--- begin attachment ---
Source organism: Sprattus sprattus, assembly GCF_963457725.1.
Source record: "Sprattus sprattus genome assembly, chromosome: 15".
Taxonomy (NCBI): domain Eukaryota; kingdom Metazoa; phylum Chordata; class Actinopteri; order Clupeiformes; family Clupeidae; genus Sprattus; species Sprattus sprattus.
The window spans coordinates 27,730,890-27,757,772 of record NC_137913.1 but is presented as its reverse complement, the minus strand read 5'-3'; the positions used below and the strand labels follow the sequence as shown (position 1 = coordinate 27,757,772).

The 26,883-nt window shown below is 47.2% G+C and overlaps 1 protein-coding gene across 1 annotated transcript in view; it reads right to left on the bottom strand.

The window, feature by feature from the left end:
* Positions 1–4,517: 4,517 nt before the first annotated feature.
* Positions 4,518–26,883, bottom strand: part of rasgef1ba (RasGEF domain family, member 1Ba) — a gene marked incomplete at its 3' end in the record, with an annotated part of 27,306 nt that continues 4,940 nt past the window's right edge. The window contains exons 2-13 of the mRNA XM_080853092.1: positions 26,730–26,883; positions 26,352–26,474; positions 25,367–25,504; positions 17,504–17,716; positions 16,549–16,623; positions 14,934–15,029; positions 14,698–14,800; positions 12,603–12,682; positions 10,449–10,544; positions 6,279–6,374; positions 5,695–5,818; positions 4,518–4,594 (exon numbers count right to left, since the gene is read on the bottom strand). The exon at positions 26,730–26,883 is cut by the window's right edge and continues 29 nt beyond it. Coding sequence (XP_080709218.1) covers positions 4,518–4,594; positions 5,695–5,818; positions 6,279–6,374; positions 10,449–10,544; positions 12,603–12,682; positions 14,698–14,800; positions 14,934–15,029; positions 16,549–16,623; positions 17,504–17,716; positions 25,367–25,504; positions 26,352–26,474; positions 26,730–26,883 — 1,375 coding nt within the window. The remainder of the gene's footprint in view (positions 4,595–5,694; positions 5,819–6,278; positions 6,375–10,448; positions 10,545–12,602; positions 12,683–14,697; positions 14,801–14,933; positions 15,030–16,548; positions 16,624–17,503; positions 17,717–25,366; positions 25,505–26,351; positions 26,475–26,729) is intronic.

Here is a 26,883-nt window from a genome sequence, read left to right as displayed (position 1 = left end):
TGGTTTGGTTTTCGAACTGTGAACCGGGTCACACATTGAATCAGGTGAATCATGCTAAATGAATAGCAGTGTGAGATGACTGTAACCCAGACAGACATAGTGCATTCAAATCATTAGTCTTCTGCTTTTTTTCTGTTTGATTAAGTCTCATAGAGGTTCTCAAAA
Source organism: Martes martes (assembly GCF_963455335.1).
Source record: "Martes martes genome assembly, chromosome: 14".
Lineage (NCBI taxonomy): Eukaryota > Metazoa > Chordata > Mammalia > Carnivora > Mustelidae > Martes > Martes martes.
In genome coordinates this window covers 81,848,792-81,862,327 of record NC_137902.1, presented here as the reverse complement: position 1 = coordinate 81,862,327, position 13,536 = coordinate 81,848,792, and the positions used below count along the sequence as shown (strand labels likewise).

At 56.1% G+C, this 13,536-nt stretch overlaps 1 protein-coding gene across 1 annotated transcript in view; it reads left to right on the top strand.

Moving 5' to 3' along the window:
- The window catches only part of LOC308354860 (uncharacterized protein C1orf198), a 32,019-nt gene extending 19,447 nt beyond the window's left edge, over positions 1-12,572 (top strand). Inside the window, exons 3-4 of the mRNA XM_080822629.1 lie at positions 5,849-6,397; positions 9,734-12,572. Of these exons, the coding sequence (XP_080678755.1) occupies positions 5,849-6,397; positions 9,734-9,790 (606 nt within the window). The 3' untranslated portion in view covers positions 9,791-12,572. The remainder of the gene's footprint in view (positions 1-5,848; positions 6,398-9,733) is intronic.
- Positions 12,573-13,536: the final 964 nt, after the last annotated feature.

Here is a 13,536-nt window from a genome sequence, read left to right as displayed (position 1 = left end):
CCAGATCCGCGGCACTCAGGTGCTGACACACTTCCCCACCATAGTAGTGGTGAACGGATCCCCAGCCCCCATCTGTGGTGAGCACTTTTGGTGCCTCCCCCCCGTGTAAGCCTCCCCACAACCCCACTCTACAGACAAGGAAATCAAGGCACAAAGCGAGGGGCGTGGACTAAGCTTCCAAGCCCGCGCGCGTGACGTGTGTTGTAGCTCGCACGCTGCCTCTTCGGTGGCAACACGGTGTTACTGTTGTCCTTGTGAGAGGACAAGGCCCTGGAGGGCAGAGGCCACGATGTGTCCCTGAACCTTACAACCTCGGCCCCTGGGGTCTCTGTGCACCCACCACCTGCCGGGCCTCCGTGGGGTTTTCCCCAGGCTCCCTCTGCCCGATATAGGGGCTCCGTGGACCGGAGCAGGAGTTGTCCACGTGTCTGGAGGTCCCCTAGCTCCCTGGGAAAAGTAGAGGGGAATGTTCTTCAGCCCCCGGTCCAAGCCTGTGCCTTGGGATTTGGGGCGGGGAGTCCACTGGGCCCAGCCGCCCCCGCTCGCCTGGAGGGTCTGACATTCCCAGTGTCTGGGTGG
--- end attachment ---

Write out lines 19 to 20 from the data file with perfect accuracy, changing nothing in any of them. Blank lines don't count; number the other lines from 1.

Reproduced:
Here is a 13,536-nt window from a genome sequence, read left to right as displayed (position 1 = left end):
CCAGATCCGCGGCACTCAGGTGCTGACACACTTCCCCACCATAGTAGTGGTGAACGGATCCCCAGCCCCCATCTGTGGTGAGCACTTTTGGTGCCTCCCCCCCGTGTAAGCCTCCCCACAACCCCACTCTACAGACAAGGAAATCAAGGCACAAAGCGAGGGGCGTGGACTAAGCTTCCAAGCCCGCGCGCGTGACGTGTGTTGTAGCTCGCACGCTGCCTCTTCGGTGGCAACACGGTGTTACTGTTGTCCTTGTGAGAGGACAAGGCCCTGGAGGGCAGAGGCCACGATGTGTCCCTGAACCTTACAACCTCGGCCCCTGGGGTCTCTGTGCACCCACCACCTGCCGGGCCTCCGTGGGGTTTTCCCCAGGCTCCCTCTGCCCGATATAGGGGCTCCGTGGACCGGAGCAGGAGTTGTCCACGTGTCTGGAGGTCCCCTAGCTCCCTGGGAAAAGTAGAGGGGAATGTTCTTCAGCCCCCGGTCCAAGCCTGTGCCTTGGGATTTGGGGCGGGGAGTCCACTGGGCCCAGCCGCCCCCGCTCGCCTGGAGGGTCTGACATTCCCAGTGTCTGGGTGG